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Greenwich is only 5 miles by riverboat along the Thames from Tower Bridge, but the sprawling white buildings of the Royal Naval College which greet you on arrival are an immediate clue to this Royal Borough's glorious past. Greenwich is home to some of London's finest museums, many of which are free, and there are many convincing reasons to make it a great option for a day out from central London.
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The views from the top of Greenwich Park are some of London’s finest, with direct views across the river to Canary Wharf and over to central London with The Shard as always, dominating the skyline. The Royal Observatory crowns the top of the hill and provides a magical slice of London history with something to suit even the most scientifically-challenged visitors. This is the site of the invisible but world-famous Prime Meridian which has divided the world into east and west for over 200 years. The meridian is marked by a glass illuminated line – you can’t miss it as there’s a constant queue of people waiting to pose for a photo with one foot in each half of the world. Look out in the evening and you’ll see the meridian marked by a green laser beam.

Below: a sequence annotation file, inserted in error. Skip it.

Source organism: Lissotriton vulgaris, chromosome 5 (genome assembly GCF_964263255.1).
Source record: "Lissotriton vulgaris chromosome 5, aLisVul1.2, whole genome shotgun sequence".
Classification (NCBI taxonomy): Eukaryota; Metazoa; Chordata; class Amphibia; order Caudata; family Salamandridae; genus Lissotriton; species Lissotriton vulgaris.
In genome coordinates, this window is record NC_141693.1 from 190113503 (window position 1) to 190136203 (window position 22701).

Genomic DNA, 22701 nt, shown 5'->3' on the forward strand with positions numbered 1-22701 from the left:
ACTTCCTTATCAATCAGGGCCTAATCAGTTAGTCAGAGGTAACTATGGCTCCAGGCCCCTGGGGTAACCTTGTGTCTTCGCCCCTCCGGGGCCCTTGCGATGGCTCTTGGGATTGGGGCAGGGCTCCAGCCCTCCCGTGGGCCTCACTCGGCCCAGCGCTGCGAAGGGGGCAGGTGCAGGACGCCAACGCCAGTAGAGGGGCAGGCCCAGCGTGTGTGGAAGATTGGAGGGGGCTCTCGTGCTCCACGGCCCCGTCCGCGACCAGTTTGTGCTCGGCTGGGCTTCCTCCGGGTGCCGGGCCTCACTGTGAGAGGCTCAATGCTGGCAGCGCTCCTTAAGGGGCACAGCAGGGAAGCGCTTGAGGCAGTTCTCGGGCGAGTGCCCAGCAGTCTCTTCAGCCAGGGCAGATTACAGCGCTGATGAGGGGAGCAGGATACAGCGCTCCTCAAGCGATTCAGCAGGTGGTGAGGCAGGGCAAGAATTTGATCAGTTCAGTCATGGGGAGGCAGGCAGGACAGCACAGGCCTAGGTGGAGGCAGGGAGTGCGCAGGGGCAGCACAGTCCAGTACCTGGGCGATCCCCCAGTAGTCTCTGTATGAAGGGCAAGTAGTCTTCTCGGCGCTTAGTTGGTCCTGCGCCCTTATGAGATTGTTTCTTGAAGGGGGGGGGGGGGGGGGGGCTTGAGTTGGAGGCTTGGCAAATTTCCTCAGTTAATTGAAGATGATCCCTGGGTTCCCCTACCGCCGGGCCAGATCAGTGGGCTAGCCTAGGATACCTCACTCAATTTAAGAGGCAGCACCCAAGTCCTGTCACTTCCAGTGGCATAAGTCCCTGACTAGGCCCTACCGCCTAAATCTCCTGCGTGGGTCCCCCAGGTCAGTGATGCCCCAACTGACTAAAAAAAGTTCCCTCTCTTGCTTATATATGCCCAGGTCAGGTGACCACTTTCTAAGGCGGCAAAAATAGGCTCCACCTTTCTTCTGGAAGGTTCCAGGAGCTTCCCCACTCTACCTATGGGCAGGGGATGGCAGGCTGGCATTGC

There is also a Camera Obscura, a small circular room that’s pitch dark and where a clever series of mirrors and lenses projects an image of the world outside onto a table-top. It’s the ultimate spying device and you can ‘scoop up’ an unsuspecting car or bus with your hand.
Back in the daylight it's a short walk down the hill to the Maritime Museum, one of London's finest and the world's largest museum of its type. You can explore Britain's rich history through the many exhibits which have been designed with interactivity in mind. There's plenty to entertain and amuse visitors of all ages – even those who get easily bored.
Take a walk through the grand buildings of the Royal Naval College and visit the Painted Hall, an opulent dining hall and the place where Admiral Lord Nelson's body lay in state. It took over 19 years to complete and the artist Sir James Thornhill was commissioned on a 'pay what you think it's worth' basis; take a look and you'll certainly agree that he deserved to finish the job as a very rich man.
The Cutty Sark is perhaps Greenwich's most iconic landmark. The fastest of tea clippers in the 19th-century, this handsome tall ship has been restored to its former glory after a tragic fire in 2007. You can take a walk under the hull of the ship and learn about the tea trade and the journey from the East back to London, before stepping onto the deck and pretending to be a sailor.
While the museums of Greenwich may draw in the big crowds, modern Greenwich has plenty to offer too. The market is always lively and at the weekends is particularly busy with a fabulous variety of freshly-prepared food from all over the world. Pick up an Ethiopian stew or a Jamaican chicken dish and enjoy it on the grass in the nearby park.
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